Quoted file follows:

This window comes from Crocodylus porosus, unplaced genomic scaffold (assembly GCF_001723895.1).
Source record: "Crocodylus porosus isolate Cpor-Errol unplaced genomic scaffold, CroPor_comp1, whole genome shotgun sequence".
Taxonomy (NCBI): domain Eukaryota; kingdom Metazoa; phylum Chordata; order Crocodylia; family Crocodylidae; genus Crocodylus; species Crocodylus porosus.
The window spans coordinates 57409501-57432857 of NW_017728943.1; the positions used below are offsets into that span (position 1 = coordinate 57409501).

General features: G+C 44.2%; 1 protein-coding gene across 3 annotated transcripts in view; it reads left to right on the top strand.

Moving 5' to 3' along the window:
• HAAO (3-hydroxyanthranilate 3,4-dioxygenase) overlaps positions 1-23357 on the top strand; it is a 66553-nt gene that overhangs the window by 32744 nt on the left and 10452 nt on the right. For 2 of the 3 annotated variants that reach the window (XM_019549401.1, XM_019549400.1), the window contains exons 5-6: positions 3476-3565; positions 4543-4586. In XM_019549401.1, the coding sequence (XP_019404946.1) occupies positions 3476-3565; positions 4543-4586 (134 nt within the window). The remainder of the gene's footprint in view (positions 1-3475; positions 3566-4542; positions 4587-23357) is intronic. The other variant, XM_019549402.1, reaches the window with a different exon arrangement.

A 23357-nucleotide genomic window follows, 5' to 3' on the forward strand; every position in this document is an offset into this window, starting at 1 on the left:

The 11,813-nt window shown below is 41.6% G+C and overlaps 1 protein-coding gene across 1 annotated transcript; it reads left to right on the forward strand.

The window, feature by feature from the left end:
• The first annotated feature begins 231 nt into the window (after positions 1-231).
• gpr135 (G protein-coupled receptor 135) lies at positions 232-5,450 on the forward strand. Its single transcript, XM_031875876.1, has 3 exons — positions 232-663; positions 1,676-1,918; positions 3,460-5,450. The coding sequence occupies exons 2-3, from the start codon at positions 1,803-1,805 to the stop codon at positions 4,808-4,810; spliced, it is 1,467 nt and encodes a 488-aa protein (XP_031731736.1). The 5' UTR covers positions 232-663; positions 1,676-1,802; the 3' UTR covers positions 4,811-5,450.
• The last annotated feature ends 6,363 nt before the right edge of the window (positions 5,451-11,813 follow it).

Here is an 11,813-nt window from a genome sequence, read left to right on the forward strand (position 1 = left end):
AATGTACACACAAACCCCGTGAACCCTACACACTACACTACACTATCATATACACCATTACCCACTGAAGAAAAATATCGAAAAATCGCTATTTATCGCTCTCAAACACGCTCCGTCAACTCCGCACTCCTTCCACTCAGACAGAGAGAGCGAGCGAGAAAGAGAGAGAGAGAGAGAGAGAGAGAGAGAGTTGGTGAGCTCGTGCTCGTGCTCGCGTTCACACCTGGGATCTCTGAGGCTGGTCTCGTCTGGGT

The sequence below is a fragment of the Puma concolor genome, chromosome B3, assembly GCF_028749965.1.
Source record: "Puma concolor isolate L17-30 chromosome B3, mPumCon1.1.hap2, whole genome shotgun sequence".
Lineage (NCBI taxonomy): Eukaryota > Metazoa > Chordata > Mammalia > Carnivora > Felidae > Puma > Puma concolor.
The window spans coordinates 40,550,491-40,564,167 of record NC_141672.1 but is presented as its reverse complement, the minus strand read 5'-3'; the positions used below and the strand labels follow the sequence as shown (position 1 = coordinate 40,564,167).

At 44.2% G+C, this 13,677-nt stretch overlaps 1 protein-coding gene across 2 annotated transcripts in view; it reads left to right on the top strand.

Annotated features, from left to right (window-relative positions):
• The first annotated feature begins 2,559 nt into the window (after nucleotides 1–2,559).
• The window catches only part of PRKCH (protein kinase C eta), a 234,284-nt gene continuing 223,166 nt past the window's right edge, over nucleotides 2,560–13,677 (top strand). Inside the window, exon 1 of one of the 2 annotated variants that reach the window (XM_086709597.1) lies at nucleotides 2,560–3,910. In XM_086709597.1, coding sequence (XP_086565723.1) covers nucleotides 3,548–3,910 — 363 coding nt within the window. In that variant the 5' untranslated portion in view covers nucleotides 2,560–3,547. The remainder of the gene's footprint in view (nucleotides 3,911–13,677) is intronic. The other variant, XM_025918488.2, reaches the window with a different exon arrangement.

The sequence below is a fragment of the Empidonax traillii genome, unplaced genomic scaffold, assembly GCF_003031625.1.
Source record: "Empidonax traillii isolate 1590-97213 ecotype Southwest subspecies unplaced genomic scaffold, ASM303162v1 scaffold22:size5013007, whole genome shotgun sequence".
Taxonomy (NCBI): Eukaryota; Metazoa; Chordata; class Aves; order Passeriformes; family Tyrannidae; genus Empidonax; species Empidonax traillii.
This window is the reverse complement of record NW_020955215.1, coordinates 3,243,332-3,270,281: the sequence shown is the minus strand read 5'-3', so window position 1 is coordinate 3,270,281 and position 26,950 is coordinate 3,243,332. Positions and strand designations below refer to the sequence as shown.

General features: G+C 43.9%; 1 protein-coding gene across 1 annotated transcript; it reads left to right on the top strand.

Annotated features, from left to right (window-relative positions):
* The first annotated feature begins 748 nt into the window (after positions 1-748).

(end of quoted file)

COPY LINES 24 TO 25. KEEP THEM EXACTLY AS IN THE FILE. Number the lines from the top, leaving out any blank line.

The sequence below is a fragment of the Empidonax traillii genome, unplaced genomic scaffold, assembly GCF_003031625.1.
Source record: "Empidonax traillii isolate 1590-97213 ecotype Southwest subspecies unplaced genomic scaffold, ASM303162v1 scaffold22:size5013007, whole genome shotgun sequence".